Is It Grief or Depression? Guest Post by Dr. Michelle Bengtson

January 25, 2018

Do you ever struggle with deciphering whether you are feeling grief or depression? Do you wonder if you need a little extra help? It is so hard to know at times because we all grieve so differently.

To kick off our new series on grief, I am thrilled to welcome Dr. Michelle Bengtson as our guest today. She has a unique insight both as a professional and as someone who understands deep pain. You can find her blogging over on her own website at  

Is It Grief or Depression?

Guest Post by Dr. Michelle Bengtson

In my private practice as a board-certified clinical neuropsychologist, I hear this question frequently, “Is it grief or something more?” Just recently a middle-aged female patient asked, with tears streaming down her face. “Isn’t it normal to grieve after losing someone you love?”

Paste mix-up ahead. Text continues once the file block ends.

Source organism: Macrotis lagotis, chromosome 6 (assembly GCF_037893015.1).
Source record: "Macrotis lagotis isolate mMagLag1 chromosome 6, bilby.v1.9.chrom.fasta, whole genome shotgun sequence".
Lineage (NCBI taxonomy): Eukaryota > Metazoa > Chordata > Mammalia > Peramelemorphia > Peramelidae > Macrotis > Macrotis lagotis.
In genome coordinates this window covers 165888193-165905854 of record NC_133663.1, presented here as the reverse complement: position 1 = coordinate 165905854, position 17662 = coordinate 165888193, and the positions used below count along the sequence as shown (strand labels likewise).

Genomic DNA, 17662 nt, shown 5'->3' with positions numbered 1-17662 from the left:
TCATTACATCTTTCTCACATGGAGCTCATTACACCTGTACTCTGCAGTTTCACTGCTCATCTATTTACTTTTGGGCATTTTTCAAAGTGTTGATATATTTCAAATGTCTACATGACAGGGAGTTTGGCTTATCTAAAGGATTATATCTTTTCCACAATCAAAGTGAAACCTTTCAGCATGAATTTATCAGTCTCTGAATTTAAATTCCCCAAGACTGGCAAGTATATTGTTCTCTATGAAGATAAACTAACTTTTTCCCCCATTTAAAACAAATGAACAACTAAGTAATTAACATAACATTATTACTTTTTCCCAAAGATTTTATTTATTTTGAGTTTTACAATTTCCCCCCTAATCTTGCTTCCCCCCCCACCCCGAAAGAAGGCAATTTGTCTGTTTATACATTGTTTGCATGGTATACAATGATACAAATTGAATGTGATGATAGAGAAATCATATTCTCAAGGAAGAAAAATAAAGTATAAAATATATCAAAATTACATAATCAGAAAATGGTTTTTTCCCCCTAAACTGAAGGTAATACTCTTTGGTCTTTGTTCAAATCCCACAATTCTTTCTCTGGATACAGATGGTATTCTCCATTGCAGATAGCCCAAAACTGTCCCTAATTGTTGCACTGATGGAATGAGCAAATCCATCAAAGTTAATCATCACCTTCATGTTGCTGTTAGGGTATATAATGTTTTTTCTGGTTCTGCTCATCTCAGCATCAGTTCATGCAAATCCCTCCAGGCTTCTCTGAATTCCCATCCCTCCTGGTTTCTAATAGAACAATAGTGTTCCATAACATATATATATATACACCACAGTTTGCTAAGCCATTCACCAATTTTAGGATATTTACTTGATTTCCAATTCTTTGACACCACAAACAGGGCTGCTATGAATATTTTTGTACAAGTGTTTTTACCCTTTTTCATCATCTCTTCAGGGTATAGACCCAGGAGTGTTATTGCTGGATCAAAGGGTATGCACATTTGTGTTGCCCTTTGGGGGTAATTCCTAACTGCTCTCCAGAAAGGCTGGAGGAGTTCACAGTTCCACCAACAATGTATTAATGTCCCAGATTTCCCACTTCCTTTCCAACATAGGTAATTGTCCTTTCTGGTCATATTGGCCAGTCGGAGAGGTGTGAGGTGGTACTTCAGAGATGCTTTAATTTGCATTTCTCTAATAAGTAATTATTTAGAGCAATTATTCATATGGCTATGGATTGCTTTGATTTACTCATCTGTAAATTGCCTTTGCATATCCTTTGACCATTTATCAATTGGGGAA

As I began to answer, she quickly added,

“And why can’t anyone seem to understand? They lost her too!”

She recounted the details of her loss, the pain clearly written across her face. She needed to share, and I took the time to listen.

As I listened to her questions and began to formulate a response, I was mentally transported back to my own experience several years prior. Almost nine months after losing my mother and best friend, I had to figure out how to manage our first Christmas without her.

If the truth be told, I wasn’t ready to assume the role of matriarch of the family, but somehow it was thrust upon me. By 10:00 on Christmas morning, I was done. I wanted every decoration taken down and put away. It was more than I could bear.

I wanted Christmas behind me. I wanted the pain to go away. I wanted others to understand.

In my profession, patients come to my office with a variety of medical and mental health concerns: grief after losing a loved one, anxiety, depression, memory loss after concussions, stroke, or dementia, just to name a few. Sometimes it helps just to share and get an objective opinion. Sometimes we are a little too close to the situation to be able to assess our own situation clearly. That was the case here.